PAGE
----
Nides: ‘Democracy is alive and well in the State of Israel’
The U.S. ambassador to Israel brushed off concerns that Israeli democracy has been imperiled amid the recent turmoil surrounding Israeli judicial reform efforts
U.S. Ambassador to Israel Tom Nides said Tuesday evening at the Israeli Embassy in Washington that Israel and its democracy remain strong and stable amid ongoing disputes over Israeli judicial reform efforts.
“Israel is going through a fairly complicated time the last two or three months. I tell people, when they come to me and say, ‘Oh my God, things are on fire,’ I say, ‘What are you talking about?’” Nides said. “Listen, the reality of this is, this is a living breathing democracy in Israel, make no mistake… Democracy is alive and well in the state of Israel.”
Nides was addressing a reception for the Israeli delegation to the SelectUSA investment summit, which seeks to promote foreign direct investment in the U.S. Investment and business development officials from federal, state and local governments were also in attendance.
Offering a similar argument to other pro-Israel Democrats, Nides said that the ongoing protests both against and in favor of judicial reform, which have resulted in a relatively low volume of arrests, violence and destruction, are proof of the strength of Israeli democracy.
Nides’ comments appear to repudiate warnings from some Democrats that the judicial reform plan could imperil Israeli democracy or the U.S.-Israel relationship, which he described as “unbreakable.”
“This relationship between the United States and Israel is — I knew it was strong, because I wouldn’t have taken this job if I didn’t — but I didn’t know how strong it was,” he continued. “It’s who we are as people, it’s why we love Israel so much. And by the way, you can also disagree with people, even though you love them.”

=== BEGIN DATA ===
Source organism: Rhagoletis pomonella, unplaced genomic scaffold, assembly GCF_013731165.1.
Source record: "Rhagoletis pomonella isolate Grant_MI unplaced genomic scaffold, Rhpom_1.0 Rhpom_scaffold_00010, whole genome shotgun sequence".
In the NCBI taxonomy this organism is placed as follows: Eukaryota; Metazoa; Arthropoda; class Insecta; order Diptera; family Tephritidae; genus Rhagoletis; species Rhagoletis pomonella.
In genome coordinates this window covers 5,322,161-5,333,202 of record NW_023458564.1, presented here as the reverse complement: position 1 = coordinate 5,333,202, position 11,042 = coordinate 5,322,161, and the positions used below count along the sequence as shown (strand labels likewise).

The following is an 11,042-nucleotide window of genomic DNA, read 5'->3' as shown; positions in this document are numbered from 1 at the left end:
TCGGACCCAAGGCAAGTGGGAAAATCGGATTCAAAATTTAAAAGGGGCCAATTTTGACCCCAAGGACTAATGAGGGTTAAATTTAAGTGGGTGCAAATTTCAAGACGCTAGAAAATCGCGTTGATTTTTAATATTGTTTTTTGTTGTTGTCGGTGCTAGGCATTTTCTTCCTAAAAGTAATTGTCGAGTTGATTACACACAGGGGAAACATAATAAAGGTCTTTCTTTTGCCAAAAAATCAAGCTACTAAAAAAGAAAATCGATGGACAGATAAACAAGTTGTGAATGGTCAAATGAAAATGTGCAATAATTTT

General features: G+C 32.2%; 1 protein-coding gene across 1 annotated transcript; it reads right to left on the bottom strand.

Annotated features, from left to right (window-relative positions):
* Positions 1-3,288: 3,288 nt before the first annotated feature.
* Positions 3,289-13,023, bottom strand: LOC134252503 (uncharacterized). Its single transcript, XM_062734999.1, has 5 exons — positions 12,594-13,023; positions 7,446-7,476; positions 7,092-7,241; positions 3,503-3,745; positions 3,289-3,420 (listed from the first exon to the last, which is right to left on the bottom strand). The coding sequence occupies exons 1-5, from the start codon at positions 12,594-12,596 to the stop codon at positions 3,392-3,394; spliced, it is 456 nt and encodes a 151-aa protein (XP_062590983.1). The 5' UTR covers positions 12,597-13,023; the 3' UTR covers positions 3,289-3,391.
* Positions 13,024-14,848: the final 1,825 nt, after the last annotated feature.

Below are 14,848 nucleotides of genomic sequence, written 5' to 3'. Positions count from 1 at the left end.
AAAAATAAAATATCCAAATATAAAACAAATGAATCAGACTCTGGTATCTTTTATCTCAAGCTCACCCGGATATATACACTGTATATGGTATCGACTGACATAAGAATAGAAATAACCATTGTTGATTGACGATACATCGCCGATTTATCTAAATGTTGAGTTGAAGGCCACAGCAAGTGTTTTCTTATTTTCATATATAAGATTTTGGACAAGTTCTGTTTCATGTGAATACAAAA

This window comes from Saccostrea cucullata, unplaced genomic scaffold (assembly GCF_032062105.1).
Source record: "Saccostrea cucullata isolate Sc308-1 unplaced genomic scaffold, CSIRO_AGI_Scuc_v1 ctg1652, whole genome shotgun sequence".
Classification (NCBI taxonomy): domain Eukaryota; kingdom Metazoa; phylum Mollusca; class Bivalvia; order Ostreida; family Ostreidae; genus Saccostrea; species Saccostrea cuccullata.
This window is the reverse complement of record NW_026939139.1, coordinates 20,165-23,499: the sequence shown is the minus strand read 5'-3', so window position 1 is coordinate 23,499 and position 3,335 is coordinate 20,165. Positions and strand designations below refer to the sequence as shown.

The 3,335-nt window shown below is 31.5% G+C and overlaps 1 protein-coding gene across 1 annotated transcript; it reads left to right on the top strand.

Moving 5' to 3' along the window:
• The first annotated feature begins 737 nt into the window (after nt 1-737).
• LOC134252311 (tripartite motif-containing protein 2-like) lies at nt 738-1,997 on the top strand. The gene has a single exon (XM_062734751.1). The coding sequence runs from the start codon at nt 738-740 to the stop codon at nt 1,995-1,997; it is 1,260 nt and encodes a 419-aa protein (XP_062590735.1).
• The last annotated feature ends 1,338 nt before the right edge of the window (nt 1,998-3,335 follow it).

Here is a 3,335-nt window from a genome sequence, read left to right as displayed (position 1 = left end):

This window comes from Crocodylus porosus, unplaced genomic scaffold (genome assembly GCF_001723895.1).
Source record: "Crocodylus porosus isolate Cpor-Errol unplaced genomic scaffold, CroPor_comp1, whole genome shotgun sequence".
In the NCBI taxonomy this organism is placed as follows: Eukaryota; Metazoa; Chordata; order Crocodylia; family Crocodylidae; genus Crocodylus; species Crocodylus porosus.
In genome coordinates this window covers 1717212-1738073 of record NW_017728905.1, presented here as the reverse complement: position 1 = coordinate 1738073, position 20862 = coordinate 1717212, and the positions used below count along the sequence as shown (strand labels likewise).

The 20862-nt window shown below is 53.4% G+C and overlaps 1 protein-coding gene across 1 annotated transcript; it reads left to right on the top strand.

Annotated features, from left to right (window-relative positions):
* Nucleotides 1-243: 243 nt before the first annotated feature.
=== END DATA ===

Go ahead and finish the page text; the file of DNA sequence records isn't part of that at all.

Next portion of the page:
Nides had said in February, before the judicial reform legislation was paused, that the Biden administration believed Israel’s “democratic institutions are under stress and strain” and warned that the reform efforts could potentially damage Israel’s economy, prompting backlash from Israeli Diaspora Minister Amichai Chikli.
The 33 companies in the Israeli SelectUSA delegation were chosen by Nides to participate in the conference, and he said he was “in awe” of them. The ambassador emphasized the U.S. and Israel’s mutual interest in Israel’s economic success.
“Ultimately, the economic success of Israel is all of our success. And not only is it important to America, but it’s important to Israel, given that Israel is, if not the most important strategic partner in the world, it’s certainly one of [them], and certainly the most important in the Middle East,” he said. “So having Israel be a strong, democratic Jewish state is good for us, it’s good for the Israelis, and it’s also good for the Jews.”
He said that he believes that Israel’s mandatory military service helps inculcate Israel’s “start up nation” ethos. “It creates, in my view, not only this entrepreneur spirit, but this drive and the success and, yes, this risk-taking.”
Nides also said he was “honored” to participate, alongside former U.S. Ambassador to Israel David Friedman, in the March of the Living from Auschwitz to Birkenau to commemorate Yom HaShoah. “If you’ve never done it, I encourage you to do it, because it’s just beyond words,” he said.
Israeli Deputy Chief of Mission Eliav Benjamin said in remarks that the reception represented a celebration of “the strong ties between Israel and the United States” and praised the U.S. embassy in Jerusalem, the U.S. Department of Commerce and Israeli embassy staff for their work to strengthen bilateral relations.
The 75th anniversary of U.S.-Israel relations is “a testament to the enduring friendship between our two nations and the shared values that have brought us together,” Benjamin said. “The future is bright, and if history is any indication, our long-standing friendship will continue to provide mutual benefits and innovations for generations to come.”